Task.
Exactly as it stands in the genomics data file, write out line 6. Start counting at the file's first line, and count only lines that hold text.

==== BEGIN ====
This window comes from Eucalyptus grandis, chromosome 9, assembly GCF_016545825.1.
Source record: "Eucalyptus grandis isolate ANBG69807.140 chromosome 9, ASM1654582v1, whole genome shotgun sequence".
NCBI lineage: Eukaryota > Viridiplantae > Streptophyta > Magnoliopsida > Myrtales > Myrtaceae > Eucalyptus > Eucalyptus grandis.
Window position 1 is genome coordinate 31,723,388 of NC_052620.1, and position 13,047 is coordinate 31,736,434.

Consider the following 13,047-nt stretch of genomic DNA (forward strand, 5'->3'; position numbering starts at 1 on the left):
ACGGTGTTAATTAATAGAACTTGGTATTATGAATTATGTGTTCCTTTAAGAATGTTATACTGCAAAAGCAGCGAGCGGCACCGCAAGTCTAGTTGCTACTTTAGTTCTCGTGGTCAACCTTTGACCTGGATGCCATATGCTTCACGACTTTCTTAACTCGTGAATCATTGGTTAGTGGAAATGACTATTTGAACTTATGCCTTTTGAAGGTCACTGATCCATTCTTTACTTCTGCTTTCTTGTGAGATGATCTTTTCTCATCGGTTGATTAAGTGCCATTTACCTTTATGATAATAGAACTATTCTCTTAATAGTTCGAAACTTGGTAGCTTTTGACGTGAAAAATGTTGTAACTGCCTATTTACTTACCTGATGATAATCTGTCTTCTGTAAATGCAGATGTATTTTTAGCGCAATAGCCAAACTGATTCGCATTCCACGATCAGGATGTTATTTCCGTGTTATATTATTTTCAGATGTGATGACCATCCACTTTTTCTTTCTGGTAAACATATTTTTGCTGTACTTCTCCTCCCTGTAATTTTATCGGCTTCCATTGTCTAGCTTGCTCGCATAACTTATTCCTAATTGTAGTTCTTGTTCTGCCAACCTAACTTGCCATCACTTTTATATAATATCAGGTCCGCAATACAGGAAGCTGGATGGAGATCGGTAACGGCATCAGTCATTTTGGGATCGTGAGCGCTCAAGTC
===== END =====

ACGGTGTTAATTAATAGAACTTGGTATTATGAATTATGTGTTCCTTTAAGAATGTTATACTGCAAAAGCAGCGAGCGGCACCGCAAGTCTAGTTGCTACTTTAGTTCTCGTGGTCAACCTTTGACCTGGATGCCATATGCTTCACGACTTTCTTAACTCGTGAATCATTGGTTAGTGGAAATGACTATTTGAACTTATGCCTTTTGAAGGTCACTGATCCATTCTTTACTTCTGCTTTCTTGTGAGATGATCTTTTCTCATCGGTTGATTAAGTGCCATTTACCTTTATGATAATAGAACTATTCTCTTAATAGTTCGAAACTTGGTAGCTTTTGACGTGAAAAATGTTGTAACTGCCTATTTACTTACCTGATGATAATCTGTCTTCTGTAAATGCAGATGTATTTTTAGCGCAATAGCCAAACTGATTCGCATTCCACGATCAGGATGTTATTTCCGTGTTATATTATTTTCAGATGTGATGACCATCCACTTTTTCTTTCTGGTAAACATATTTTTGCTGTACTTCTCCTCCCTGTAATTTTATCGGCTTCCATTGTCTAGCTTGCTCGCATAACTTATTCCTAATTGTAGTTCTTGTTCTGCCAACCTAACTTGCCATCACTTTTATATAATATCAGGTCCGCAATACAGGAAGCTGGATGGAGATCGGTAACGGCATCAGTCATTTTGGGATCGTGAGCGCTCAAGTC